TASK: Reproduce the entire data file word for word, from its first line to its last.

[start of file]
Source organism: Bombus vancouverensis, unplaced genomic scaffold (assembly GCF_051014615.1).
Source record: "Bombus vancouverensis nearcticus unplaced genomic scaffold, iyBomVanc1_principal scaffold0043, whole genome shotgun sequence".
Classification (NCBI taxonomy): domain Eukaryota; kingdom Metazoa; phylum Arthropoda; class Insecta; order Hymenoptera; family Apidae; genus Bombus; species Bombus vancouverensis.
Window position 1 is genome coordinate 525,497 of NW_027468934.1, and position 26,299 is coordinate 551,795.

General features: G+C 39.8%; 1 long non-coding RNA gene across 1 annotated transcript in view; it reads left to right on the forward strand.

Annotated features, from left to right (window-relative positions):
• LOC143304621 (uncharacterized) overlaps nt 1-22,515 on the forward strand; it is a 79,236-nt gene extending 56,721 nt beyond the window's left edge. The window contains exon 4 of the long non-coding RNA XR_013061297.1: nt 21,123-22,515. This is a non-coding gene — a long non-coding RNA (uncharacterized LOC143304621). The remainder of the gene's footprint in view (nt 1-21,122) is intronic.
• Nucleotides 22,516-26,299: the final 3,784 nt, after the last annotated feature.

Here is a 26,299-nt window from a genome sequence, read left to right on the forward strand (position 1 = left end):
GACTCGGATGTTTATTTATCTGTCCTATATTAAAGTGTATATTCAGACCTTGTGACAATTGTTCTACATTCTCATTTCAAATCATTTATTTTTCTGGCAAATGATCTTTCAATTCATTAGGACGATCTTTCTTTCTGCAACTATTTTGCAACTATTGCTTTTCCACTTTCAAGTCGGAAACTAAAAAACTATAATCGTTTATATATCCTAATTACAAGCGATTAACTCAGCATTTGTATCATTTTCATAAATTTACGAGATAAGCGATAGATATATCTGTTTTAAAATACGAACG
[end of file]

Source organism: Bombus vancouverensis, unplaced genomic scaffold (assembly GCF_051014615.1).
Source record: "Bombus vancouverensis nearcticus unplaced genomic scaffold, iyBomVanc1_principal scaffold0043, whole genome shotgun sequence".
Classification (NCBI taxonomy): domain Eukaryota; kingdom Metazoa; phylum Arthropoda; class Insecta; order Hymenoptera; family Apidae; genus Bombus; species Bombus vancouverensis.
Window position 1 is genome coordinate 525,497 of NW_027468934.1, and position 26,299 is coordinate 551,795.

General features: G+C 39.8%; 1 long non-coding RNA gene across 1 annotated transcript in view; it reads left to right on the forward strand.

Annotated features, from left to right (window-relative positions):
• LOC143304621 (uncharacterized) overlaps nt 1-22,515 on the forward strand; it is a 79,236-nt gene extending 56,721 nt beyond the window's left edge. The window contains exon 4 of the long non-coding RNA XR_013061297.1: nt 21,123-22,515. This is a non-coding gene — a long non-coding RNA (uncharacterized LOC143304621). The remainder of the gene's footprint in view (nt 1-21,122) is intronic.
• Nucleotides 22,516-26,299: the final 3,784 nt, after the last annotated feature.

Here is a 26,299-nt window from a genome sequence, read left to right on the forward strand (position 1 = left end):
GACTCGGATGTTTATTTATCTGTCCTATATTAAAGTGTATATTCAGACCTTGTGACAATTGTTCTACATTCTCATTTCAAATCATTTATTTTTCTGGCAAATGATCTTTCAATTCATTAGGACGATCTTTCTTTCTGCAACTATTTTGCAACTATTGCTTTTCCACTTTCAAGTCGGAAACTAAAAAACTATAATCGTTTATATATCCTAATTACAAGCGATTAACTCAGCATTTGTATCATTTTCATAAATTTACGAGATAAGCGATAGATATATCTGTTTTAAAATACGAACG